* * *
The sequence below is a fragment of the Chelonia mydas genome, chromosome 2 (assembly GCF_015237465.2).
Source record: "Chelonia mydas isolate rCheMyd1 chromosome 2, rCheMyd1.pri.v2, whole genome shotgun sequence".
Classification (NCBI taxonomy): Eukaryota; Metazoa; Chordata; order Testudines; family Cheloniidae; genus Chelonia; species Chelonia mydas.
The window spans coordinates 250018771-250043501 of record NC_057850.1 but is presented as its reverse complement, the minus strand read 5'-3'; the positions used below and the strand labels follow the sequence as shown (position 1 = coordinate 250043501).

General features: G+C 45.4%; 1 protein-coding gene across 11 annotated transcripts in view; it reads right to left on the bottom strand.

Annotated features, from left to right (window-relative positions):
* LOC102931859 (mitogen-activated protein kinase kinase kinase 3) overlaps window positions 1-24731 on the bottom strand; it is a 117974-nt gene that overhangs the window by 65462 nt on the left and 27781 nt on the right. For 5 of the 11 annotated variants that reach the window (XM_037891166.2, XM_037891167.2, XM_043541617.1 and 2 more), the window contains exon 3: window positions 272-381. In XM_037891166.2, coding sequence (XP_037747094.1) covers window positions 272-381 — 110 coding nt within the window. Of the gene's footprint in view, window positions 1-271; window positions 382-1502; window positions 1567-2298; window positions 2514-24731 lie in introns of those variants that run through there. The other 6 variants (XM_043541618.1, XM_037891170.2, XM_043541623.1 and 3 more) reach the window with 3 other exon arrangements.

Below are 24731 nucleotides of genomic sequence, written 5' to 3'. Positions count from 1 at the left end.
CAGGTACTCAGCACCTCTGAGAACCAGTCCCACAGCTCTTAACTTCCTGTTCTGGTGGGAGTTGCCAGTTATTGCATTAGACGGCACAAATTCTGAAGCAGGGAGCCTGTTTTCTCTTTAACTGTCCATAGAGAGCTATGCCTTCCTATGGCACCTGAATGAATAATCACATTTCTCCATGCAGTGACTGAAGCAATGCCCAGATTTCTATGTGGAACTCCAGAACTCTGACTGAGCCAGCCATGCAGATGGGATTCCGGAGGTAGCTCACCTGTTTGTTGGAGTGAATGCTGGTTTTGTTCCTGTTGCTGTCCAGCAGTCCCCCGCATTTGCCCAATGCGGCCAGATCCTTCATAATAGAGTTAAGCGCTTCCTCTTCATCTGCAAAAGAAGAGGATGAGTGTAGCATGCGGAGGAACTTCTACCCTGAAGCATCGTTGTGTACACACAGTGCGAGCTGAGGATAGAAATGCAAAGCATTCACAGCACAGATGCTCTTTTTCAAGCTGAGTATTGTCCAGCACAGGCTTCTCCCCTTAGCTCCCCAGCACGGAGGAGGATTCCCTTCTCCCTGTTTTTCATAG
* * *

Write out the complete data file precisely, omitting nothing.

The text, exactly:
The sequence below is a fragment of the Chelonia mydas genome, chromosome 2 (assembly GCF_015237465.2).
Source record: "Chelonia mydas isolate rCheMyd1 chromosome 2, rCheMyd1.pri.v2, whole genome shotgun sequence".
Classification (NCBI taxonomy): Eukaryota; Metazoa; Chordata; order Testudines; family Cheloniidae; genus Chelonia; species Chelonia mydas.
The window spans coordinates 250018771-250043501 of record NC_057850.1 but is presented as its reverse complement, the minus strand read 5'-3'; the positions used below and the strand labels follow the sequence as shown (position 1 = coordinate 250043501).

General features: G+C 45.4%; 1 protein-coding gene across 11 annotated transcripts in view; it reads right to left on the bottom strand.

Annotated features, from left to right (window-relative positions):
* LOC102931859 (mitogen-activated protein kinase kinase kinase 3) overlaps window positions 1-24731 on the bottom strand; it is a 117974-nt gene that overhangs the window by 65462 nt on the left and 27781 nt on the right. For 5 of the 11 annotated variants that reach the window (XM_037891166.2, XM_037891167.2, XM_043541617.1 and 2 more), the window contains exon 3: window positions 272-381. In XM_037891166.2, coding sequence (XP_037747094.1) covers window positions 272-381 — 110 coding nt within the window. Of the gene's footprint in view, window positions 1-271; window positions 382-1502; window positions 1567-2298; window positions 2514-24731 lie in introns of those variants that run through there. The other 6 variants (XM_043541618.1, XM_037891170.2, XM_043541623.1 and 3 more) reach the window with 3 other exon arrangements.

Below are 24731 nucleotides of genomic sequence, written 5' to 3'. Positions count from 1 at the left end.
CAGGTACTCAGCACCTCTGAGAACCAGTCCCACAGCTCTTAACTTCCTGTTCTGGTGGGAGTTGCCAGTTATTGCATTAGACGGCACAAATTCTGAAGCAGGGAGCCTGTTTTCTCTTTAACTGTCCATAGAGAGCTATGCCTTCCTATGGCACCTGAATGAATAATCACATTTCTCCATGCAGTGACTGAAGCAATGCCCAGATTTCTATGTGGAACTCCAGAACTCTGACTGAGCCAGCCATGCAGATGGGATTCCGGAGGTAGCTCACCTGTTTGTTGGAGTGAATGCTGGTTTTGTTCCTGTTGCTGTCCAGCAGTCCCCCGCATTTGCCCAATGCGGCCAGATCCTTCATAATAGAGTTAAGCGCTTCCTCTTCATCTGCAAAAGAAGAGGATGAGTGTAGCATGCGGAGGAACTTCTACCCTGAAGCATCGTTGTGTACACACAGTGCGAGCTGAGGATAGAAATGCAAAGCATTCACAGCACAGATGCTCTTTTTCAAGCTGAGTATTGTCCAGCACAGGCTTCTCCCCTTAGCTCCCCAGCACGGAGGAGGATTCCCTTCTCCCTGTTTTTCATAG